Flu shot myths, warnings

By Haley Hernandez - Health Reporter

HOUSTON - The Centers for Disease Control and Prevention estimates 3,000-50,000 flu-related deaths happen every year in the United States. 

Another 200,000 people are hospitalized every year. Still, health care providers say myths about the flu vaccine keep people from protecting themselves and their loved ones.

Michelle DeSalvo, physician assistant from Legacy Community Health said children under five, adults over 65 years old and people with chronic illness more at risk for flu complications and hospitalizations.

“I still encourage healthy patients that don't really have any chronic illnesses [to get the shot] because there's lots of people around you,” she said. “Most of our families, there's elderly in the home and there's young people in the home.”

Some myths might have you convinced that if you don't feel bad, you could not expose others to the virus. On the contrary, some research suggests up to 30 percent of people carrying the flu do not have symptoms. ()

At any time during flu season, a number of strains could be ready to attack, which is why DeSalvo says to let your doctor determine which vaccine is best for you based on your medical history and age.

“It protects from four different strains, so the one that we carry is a quadrivalent,” she said, “to try and get different strains so it's usually influenza A and influenza B that it covers, but it's multiple strains with those.”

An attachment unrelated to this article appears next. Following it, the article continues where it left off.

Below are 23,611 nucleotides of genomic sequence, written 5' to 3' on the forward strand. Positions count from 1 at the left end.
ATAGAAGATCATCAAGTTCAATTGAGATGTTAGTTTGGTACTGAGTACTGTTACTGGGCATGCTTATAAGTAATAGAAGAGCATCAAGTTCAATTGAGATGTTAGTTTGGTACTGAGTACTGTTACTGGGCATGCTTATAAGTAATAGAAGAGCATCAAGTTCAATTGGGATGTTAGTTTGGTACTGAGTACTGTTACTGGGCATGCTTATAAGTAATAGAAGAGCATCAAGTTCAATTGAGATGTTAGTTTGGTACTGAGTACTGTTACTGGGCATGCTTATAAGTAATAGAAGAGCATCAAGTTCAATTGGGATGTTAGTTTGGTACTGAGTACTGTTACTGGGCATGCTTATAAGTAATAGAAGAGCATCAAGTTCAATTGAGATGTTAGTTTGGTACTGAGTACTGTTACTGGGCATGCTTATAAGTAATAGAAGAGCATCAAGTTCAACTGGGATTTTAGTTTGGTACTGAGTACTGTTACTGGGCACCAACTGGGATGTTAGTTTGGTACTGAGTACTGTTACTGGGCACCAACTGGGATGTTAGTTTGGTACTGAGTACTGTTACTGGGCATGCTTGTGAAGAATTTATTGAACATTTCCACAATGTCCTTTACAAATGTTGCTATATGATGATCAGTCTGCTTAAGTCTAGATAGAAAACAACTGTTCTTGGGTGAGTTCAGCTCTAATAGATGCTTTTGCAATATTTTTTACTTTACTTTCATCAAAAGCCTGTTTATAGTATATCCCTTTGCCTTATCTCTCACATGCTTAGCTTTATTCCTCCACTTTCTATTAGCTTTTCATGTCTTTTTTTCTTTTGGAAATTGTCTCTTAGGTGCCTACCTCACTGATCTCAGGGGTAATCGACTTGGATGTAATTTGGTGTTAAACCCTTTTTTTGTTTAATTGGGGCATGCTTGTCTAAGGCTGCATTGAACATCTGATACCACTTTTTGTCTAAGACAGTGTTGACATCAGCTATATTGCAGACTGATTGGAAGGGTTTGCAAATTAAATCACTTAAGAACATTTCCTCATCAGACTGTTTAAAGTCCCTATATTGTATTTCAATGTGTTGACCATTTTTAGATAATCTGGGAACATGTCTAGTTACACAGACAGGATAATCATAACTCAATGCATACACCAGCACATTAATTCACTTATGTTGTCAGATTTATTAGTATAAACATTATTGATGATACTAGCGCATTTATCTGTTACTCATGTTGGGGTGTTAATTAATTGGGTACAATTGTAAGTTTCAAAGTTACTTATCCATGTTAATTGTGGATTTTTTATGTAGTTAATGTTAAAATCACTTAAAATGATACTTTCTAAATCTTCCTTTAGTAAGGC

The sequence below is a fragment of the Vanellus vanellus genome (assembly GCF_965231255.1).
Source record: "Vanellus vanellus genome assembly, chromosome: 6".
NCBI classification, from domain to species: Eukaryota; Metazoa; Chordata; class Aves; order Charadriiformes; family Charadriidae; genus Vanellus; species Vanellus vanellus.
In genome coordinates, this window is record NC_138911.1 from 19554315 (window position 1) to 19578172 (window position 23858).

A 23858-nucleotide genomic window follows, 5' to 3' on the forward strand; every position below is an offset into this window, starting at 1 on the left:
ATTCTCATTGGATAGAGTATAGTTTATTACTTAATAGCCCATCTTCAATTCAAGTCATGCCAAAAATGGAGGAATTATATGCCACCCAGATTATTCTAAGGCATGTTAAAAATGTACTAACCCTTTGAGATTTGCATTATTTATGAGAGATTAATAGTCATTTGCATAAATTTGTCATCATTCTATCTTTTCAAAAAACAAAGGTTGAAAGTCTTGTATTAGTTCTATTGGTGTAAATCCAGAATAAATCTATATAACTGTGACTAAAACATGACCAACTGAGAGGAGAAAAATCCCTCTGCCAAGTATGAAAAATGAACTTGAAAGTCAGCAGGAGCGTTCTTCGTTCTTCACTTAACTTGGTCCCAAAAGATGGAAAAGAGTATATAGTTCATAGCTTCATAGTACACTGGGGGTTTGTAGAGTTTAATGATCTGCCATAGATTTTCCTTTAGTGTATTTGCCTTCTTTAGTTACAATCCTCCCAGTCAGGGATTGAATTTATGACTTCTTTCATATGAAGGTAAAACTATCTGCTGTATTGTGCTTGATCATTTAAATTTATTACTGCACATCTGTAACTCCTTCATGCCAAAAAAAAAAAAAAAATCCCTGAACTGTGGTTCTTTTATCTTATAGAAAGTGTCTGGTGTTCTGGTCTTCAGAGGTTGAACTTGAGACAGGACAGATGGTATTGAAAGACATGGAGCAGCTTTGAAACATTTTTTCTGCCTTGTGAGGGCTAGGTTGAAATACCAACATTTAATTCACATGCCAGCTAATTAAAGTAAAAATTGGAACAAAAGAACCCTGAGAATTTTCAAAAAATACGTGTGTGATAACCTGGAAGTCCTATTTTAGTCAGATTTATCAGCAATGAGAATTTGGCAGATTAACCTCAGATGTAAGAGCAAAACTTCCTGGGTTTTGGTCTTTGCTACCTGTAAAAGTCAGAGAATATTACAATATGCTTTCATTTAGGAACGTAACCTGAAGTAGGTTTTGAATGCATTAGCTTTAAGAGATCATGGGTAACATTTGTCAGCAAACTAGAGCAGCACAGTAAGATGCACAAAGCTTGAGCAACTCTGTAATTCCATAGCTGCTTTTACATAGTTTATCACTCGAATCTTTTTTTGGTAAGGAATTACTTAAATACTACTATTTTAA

Plus DeSalvo promises you will not, ever, get the flu because of the shot.

“That is an absolute myth, the flu shot does not cause the flu, it's impossible to cause the flu. I think that the myth is there because … after the flu shot, they get symptoms of cough, sore throat, maybe fever or maybe a little rash on their arm from where they got the shot but it's not from... You did not get the flu virus from the flu shot,” she insisted.

Those symptoms, DeSalvo says, are either a reaction to the shot or a different illness. It should be shorter lived than the actual flu virus and DeSalvo says you'd rather suffer through that than the real thing: a full week of high fever, body aches, chills.

She also reminds pregnant women to get the flu shot since you can pass the benefits on to baby, which could help protect them through first six months before they can get a flu shot.

2016 Click2Houston/KPRC2